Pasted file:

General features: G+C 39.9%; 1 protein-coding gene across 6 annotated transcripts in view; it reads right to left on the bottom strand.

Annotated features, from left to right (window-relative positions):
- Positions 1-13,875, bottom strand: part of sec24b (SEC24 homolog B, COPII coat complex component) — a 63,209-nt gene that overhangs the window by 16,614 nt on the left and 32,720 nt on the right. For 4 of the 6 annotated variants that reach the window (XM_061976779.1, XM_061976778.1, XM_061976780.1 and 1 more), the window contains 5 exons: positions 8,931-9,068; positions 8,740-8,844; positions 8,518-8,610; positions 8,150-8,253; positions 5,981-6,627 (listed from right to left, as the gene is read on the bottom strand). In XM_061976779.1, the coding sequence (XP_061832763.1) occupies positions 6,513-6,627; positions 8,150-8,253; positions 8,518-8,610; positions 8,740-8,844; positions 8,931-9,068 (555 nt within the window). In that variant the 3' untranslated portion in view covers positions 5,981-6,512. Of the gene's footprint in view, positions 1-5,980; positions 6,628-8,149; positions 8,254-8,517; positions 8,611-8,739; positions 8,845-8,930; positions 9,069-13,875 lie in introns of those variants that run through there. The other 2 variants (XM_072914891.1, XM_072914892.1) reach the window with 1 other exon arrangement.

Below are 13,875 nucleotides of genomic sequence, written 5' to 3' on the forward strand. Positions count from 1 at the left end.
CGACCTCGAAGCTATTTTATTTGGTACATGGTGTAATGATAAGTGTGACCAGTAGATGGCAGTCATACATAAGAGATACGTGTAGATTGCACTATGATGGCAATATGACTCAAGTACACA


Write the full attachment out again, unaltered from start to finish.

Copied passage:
General features: G+C 39.9%; 1 protein-coding gene across 6 annotated transcripts in view; it reads right to left on the bottom strand.

Annotated features, from left to right (window-relative positions):
- Positions 1-13,875, bottom strand: part of sec24b (SEC24 homolog B, COPII coat complex component) — a 63,209-nt gene that overhangs the window by 16,614 nt on the left and 32,720 nt on the right. For 4 of the 6 annotated variants that reach the window (XM_061976779.1, XM_061976778.1, XM_061976780.1 and 1 more), the window contains 5 exons: positions 8,931-9,068; positions 8,740-8,844; positions 8,518-8,610; positions 8,150-8,253; positions 5,981-6,627 (listed from right to left, as the gene is read on the bottom strand). In XM_061976779.1, the coding sequence (XP_061832763.1) occupies positions 6,513-6,627; positions 8,150-8,253; positions 8,518-8,610; positions 8,740-8,844; positions 8,931-9,068 (555 nt within the window). In that variant the 3' untranslated portion in view covers positions 5,981-6,512. Of the gene's footprint in view, positions 1-5,980; positions 6,628-8,149; positions 8,254-8,517; positions 8,611-8,739; positions 8,845-8,930; positions 9,069-13,875 lie in introns of those variants that run through there. The other 2 variants (XM_072914891.1, XM_072914892.1) reach the window with 1 other exon arrangement.

Below are 13,875 nucleotides of genomic sequence, written 5' to 3' on the forward strand. Positions count from 1 at the left end.
CGACCTCGAAGCTATTTTATTTGGTACATGGTGTAATGATAAGTGTGACCAGTAGATGGCAGTCATACATAAGAGATACGTGTAGATTGCACTATGATGGCAATATGACTCAAGTACACA